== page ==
Nigeria Today

November 8, 2020

Political integrity is getting more elusive everywhere

By Tonnie Iredia

Political apathy generally results from lack of interest in politics and the political process especially elections. Many people are dissuaded from politics because of the unwholesome behaviour of different political actors.

Although politics is no doubt a dirty game, we are all enjoined to embrace rather than shun it because if reasonable people decline to actively participate in elections, they will unwittingly leave the scene for idiots to determine the fate of a nation and her people. Painfully however, events have since shown that politics has the capacity of staining whoever joins the process, no matter in what country.

Nigerians and other citizens in developing societies who always assumed that politics was in good shape except in their parts of the world have much rethinking to do after the 2020 American presidential election. Who would ever have imagined that some of the things that came to light could happen in the US that prides itself as the bastion of democracy worldwide?

The covid 19 pandemic denied many of us, traditional election monitors, the urge to travel to the US to observe the process. But thanks to technology, it was as if one was virtually on ground. Indeed, from the many strange things unearthed by the Internet, I was almost tempted to think that observing from Nigeria was more beneficial, though no one is sure if the reports we got could have passed the official test set for fake news this way.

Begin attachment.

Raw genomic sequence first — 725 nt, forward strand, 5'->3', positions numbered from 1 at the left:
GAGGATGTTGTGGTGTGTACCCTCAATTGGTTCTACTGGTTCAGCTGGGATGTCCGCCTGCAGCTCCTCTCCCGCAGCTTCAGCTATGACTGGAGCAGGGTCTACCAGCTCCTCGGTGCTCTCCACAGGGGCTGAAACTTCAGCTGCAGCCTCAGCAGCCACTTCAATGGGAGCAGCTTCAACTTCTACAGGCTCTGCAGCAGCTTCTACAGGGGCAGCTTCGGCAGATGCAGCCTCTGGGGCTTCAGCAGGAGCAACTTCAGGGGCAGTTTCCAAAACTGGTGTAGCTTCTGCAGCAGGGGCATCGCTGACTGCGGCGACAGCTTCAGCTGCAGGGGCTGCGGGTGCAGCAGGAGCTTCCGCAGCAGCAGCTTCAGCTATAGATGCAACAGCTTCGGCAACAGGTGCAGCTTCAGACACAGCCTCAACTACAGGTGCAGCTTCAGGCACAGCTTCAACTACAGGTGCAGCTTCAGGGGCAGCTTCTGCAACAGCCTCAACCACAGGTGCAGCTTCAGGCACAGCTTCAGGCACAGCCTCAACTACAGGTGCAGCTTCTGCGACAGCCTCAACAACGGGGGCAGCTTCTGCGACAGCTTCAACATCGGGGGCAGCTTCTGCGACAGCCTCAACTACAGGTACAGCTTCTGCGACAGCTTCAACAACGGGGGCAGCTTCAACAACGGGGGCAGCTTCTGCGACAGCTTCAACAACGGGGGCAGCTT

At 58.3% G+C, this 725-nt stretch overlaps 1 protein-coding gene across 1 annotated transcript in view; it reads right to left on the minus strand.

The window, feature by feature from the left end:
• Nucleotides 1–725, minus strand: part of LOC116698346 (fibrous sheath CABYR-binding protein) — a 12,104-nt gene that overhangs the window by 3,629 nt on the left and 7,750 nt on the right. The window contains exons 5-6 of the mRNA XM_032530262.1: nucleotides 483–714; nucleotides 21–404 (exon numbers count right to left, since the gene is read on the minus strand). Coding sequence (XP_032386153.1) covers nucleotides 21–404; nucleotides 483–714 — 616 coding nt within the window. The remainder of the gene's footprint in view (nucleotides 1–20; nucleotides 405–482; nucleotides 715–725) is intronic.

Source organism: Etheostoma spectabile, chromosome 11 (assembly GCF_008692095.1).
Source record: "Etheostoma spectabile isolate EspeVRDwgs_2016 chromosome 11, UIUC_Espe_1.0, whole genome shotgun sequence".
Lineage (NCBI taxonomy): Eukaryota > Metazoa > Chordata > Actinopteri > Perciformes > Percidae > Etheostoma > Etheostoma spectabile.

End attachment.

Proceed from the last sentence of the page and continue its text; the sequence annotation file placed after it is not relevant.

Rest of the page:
I always knew political lobbying and financial tips were legal in God’s own country, but the fine difference between them and out-right bribery was completely narrowed pictorially. I saw beautifully packaged gifts to voters allegedly dispatched by campaign officials of the Republican party!

The only difference this time was that there was no allegation that the gifts were sourced from hoarded covid 19 palliatives as was reportedly done this way. Again, the items were fresh-looking and neatly packaged unlike the cheap and mean vote-buying postures in our clime.

As for election rigging, it was President Trump himself who first revealed attempts to undermine votes. I had my doubts though, more so, as Trump remained the incumbent. If rigging was the issue, from where did the opposition candidate get the force to overwhelm an incumbent?

Perhaps the situation in the US is quite different from ours because for no less than four days, Trump kept raising alarm about illegal votes about which he could do nothing. Changing the electoral tide in Nigeria doesn’t take that long; a couple of hours was enough to get strong chaps to run away with some ballot boxes or to influence some electoral officials to just swap figures from a few polling centres.

So, to us, the noise about illegal votes was virtually meaningless considering that in a recent governorship election, a candidate reportedly secured more votes than voters. In fact, in many of our local government elections, some candidates often got credited with millions of votes in centres where election could not even hold. And here was Trump just wailing!

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May be Donald Trump joined the political process of the wrong country because it doesn’t appear as if the political system in the US tolerates his strategy.  In the early stages of the election process, the president did declare his own reelection while the end of vote counting was still far away. The general response was rather tragic for him as many people merely told him to shut up being a candidate who couldn’t reasonably double as an election umpire.